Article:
Women who use intrauterine devices (IUDs) for birth control may be cutting their cervical cancer risk by over 30 percent, according to new review study conducted by researchers at the Keck School of Medicine of USC. The study – which was published in the journal Obstetrics & Gynecology – could bolster use of the contraceptive device, which is already widely considered to be a safe and effective form of birth control.
Data from 16 observational studies, including more than 12,000 women, was included in the meta-analysis. By combining this data into one systematic review, the researchers were able to identify that women who used an IUD were one-third less likely to develop cervical cancer.
“The pattern we found was stunning. It was not subtle at all,” said lead author, Dr. Victoria Cortessis, associate professor of clinical preventive medicine at the Keck School. “The possibility that a woman could experience some help with cancer control at the same time she is making contraception decisions could potentially be very, very impactful.”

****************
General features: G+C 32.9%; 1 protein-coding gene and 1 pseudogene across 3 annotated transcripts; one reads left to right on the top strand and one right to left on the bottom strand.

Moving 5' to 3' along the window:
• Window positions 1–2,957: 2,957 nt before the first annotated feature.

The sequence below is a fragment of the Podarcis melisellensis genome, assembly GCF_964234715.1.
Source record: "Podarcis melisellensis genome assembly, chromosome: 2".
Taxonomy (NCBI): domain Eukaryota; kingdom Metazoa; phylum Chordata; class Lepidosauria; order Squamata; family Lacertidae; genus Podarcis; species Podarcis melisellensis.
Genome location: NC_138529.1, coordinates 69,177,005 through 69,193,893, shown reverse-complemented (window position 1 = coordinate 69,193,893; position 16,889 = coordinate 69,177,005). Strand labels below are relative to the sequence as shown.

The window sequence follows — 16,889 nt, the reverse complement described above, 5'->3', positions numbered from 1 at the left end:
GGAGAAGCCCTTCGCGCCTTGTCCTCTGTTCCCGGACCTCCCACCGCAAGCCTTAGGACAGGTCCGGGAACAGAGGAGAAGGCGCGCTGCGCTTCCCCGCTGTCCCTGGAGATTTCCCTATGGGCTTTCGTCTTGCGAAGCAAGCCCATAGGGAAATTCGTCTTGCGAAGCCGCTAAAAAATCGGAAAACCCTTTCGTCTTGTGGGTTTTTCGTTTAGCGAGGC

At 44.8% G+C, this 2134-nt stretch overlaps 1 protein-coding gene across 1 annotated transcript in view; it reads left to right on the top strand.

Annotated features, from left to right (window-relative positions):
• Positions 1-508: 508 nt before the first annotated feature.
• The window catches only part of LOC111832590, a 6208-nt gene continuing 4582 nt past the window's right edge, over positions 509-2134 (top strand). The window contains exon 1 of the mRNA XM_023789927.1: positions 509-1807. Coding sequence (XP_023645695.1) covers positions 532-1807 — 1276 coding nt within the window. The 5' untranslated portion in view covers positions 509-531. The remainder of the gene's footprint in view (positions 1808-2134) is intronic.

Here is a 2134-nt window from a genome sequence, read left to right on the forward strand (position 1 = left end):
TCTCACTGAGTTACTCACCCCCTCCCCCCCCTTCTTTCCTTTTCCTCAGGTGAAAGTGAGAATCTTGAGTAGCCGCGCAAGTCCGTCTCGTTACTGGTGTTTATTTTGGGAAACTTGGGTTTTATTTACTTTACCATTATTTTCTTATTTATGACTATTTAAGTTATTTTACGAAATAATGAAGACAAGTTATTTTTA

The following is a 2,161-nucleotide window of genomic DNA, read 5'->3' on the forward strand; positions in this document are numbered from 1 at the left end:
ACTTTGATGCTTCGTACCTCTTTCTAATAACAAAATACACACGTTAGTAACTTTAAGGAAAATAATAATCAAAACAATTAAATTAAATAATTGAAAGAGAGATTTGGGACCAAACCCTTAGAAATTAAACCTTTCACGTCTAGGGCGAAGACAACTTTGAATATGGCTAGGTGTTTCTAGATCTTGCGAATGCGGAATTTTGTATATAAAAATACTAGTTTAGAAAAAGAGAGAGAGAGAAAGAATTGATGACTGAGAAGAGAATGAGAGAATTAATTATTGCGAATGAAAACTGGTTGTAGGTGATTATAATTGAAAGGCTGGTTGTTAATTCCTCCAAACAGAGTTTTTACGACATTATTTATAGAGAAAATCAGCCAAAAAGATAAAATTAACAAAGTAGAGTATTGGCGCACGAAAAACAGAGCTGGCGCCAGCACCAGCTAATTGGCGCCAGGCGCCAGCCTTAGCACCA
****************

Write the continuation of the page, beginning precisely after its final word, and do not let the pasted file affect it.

So, what’s behind this correlation? According to Cortessis, the mechanism behind this finding is not yet known, however multiple other researchers have put forth their ideas.
One theory is that inserting the IUD elicits an immune response. Immune cells that are then localized to the cervix are able to fight any existing human papillomavirus (HPV) infection, thereby eliminating one of the most common causes of cervical cancer.
Another hypothesis is focused on removal of an IUD, which is done every three to 12 years depending on the type of device. During IUD removal, some cervical cells may be scraped off potentially removing precancerous cells or those infected with HPV.
“If we can demonstrate that the body mounts an immune response to having an IUD placed, for example, then we could begin investigating whether an IUD can clear a persistent HPV infection in a clinical trial,” said Dr. Laila Muderspach, chair of obstetrics and gynecology at the Keck School. “The results of our study are very exciting. There is tremendous potential.”
The incidence of cervical cancer is on the rise, particularly in countries with limited access to Pap testing and preventive measures like the HPV vaccine. In 2012, 528,000 women around the world were diagnosed with cervical cancer, and 266,000 women died as a result, according to the World Health Organization (WHO).
“A staggering number of women in the developing world are on the verge of entering the age range where the risk for cervical cancer is the highest — the 30s to the 60s. Even if the rate of cervical cancer remains steady, the actual number of women with cervical cancer is poised to explode,” said Cortessis. “IUDs could be a tool to combat this impending epidemic.”